Friday, March 15, 2002

married to an alien?
I went to the Delaware Division of Motor Vehicles today to renew my driver's license. It was a pretty pain-free experience. There were very few people in line ahead of me, and the line flowed very quickly.

I barely had time to read the signs that were a recent addition on the walls of the office, about proof of legal status within the United States. While I was interested, I didn't spend more than a few seconds reading about the change in gaining a driver's license if you originate from outside of the US. I didn't have time to.

I understand from a News Journal article from a few days ago, that the DMV had mandated a showing of additional forms of proof because Delaware had recently become the easiest place within the Mid-Atlantic states for someone to get a driver's license without proof of being with the country legally. This was because Virginia, the previous weakest link, had imposed requirements making it more difficult to get a license.

The newspaper said that the parking lots of Delaware's DMV's were being converged upon by vans full of people with license plates from outside of the State. After these groups of folks would enter, and receive licenses, they were exiting and giving each other high-fives. The impression the reporter was attempting to convey was that these were people who were taking advantage of Delaware's previously less than rigorous requirements for gaining a legal proof of identity in the form of a driver's license.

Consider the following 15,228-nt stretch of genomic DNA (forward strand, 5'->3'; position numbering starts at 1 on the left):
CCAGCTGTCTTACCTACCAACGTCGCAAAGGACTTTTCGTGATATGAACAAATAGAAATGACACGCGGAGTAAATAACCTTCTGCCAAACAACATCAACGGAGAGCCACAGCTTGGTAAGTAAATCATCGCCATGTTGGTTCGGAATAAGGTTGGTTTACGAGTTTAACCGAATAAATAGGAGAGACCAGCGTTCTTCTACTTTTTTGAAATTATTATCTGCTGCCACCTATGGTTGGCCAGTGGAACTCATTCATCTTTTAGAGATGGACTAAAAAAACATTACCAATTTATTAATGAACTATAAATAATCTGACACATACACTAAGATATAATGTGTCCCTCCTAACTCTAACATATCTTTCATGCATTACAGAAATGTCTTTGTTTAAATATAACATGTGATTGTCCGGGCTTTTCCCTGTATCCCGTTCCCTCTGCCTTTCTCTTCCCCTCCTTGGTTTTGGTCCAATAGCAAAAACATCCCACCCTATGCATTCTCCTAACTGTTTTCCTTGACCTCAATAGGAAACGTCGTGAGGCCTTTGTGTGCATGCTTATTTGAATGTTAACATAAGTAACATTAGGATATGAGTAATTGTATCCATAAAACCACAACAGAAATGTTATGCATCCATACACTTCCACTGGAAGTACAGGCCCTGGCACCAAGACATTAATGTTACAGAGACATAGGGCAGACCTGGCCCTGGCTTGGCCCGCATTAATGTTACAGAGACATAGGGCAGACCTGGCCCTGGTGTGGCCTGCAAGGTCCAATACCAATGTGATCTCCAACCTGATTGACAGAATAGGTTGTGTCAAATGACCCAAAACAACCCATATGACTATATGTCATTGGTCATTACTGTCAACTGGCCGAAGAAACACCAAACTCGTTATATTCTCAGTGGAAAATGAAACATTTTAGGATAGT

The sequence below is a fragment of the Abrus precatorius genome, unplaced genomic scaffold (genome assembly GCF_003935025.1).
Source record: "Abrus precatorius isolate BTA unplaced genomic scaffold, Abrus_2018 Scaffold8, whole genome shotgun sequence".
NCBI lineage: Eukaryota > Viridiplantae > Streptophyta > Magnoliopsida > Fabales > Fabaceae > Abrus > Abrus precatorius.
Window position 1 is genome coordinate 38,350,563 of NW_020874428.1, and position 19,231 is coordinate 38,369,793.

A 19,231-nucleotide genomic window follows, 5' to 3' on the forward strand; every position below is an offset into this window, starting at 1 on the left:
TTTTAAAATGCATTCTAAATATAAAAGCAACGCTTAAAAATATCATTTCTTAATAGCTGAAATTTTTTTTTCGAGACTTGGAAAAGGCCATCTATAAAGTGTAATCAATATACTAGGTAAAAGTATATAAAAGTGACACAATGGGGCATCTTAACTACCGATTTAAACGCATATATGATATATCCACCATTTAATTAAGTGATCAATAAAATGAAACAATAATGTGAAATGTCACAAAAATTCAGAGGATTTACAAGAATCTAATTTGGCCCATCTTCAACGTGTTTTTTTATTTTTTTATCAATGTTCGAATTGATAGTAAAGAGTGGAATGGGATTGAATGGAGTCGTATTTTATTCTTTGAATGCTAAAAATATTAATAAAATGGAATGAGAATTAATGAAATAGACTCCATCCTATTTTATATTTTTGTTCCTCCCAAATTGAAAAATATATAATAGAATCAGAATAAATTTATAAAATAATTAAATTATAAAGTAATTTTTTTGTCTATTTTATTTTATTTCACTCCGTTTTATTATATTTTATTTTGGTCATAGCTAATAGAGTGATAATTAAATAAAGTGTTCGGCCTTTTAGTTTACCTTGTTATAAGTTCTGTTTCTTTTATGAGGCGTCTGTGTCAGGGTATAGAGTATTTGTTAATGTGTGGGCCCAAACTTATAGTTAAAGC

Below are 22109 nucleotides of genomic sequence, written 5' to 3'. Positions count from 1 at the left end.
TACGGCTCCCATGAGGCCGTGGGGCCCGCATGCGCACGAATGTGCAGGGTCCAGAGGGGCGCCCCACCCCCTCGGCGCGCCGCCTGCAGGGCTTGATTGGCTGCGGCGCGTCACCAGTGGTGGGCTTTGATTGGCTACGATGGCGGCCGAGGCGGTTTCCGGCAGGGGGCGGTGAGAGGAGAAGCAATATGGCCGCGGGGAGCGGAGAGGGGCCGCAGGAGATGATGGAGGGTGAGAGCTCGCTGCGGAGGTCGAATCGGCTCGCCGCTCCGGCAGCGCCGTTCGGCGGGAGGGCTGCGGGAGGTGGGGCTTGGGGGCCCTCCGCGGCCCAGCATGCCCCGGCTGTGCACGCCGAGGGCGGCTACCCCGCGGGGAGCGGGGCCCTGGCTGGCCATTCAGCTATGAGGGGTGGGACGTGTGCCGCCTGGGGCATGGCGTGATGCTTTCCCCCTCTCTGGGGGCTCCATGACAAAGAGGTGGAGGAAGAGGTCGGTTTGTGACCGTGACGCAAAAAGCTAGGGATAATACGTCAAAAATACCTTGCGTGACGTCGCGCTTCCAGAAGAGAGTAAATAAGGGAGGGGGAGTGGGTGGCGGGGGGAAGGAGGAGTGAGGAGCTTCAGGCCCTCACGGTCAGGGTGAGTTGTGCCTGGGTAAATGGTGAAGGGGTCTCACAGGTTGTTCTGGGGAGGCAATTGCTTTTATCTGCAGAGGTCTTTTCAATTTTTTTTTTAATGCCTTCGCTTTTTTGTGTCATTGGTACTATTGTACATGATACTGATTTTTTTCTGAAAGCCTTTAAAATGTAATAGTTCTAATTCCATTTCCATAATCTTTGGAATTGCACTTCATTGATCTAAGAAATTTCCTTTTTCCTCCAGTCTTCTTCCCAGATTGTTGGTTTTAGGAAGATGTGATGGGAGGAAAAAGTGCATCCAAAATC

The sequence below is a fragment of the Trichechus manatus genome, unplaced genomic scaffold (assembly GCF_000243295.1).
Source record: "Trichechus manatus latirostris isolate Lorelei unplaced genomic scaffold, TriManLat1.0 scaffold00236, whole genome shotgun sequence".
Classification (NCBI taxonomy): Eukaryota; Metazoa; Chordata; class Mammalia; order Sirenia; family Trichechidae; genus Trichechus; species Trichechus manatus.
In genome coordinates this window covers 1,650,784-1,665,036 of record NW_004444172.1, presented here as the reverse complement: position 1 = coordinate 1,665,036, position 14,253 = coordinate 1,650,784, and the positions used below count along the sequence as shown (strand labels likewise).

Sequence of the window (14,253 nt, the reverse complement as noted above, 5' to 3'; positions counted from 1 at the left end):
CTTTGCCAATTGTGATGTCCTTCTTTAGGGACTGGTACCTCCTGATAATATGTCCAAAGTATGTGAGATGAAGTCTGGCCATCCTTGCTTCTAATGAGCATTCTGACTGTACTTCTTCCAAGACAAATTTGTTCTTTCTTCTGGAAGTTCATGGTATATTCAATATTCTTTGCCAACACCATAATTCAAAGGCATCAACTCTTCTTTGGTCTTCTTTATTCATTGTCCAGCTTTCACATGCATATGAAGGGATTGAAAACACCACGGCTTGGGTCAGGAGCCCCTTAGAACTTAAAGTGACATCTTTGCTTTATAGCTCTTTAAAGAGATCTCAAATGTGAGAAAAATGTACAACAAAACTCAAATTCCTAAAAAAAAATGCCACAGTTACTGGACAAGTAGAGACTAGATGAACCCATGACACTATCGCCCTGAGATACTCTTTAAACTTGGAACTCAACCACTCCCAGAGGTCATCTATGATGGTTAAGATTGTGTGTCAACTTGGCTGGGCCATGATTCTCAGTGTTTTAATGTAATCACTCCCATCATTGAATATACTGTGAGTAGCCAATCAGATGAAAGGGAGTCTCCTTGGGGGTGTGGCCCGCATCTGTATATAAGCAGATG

Whether that was true or not, I saw no such spectacle today.

A new law proposed by Delaware's legislature seeks to address the possibility that people will take advantage of Delaware's laws regarding marriage licenses to gain the appearance of legal residence through a loophole. Presently, there is no need to show proof that you are in the country legally when you apply for a marriage license. A bill being reviewed in Dover would change this.

New Castle County's Clerk of Peace Ken Boulden has stated that ten percent of the marriages he performs each year involve people who could not show proof of being in the US legally. His fear is that people could then try to use that marriage license as proof that they are in the country legally, in other states.

The driver's license requirement is a policy that the DMV has imposed, and is not yet backed by a law from the legislature, though they are reviewing it in Dover, also.

Should people who are in the country illegally be allowed to marry here? Should they be allowed to get driver's licenses? That's questionable. But what they shouldn't be allowed to do is to show a driver's license or a wedding license to someone from another state, and use those documents as proof that they are in the country legally when they are not.

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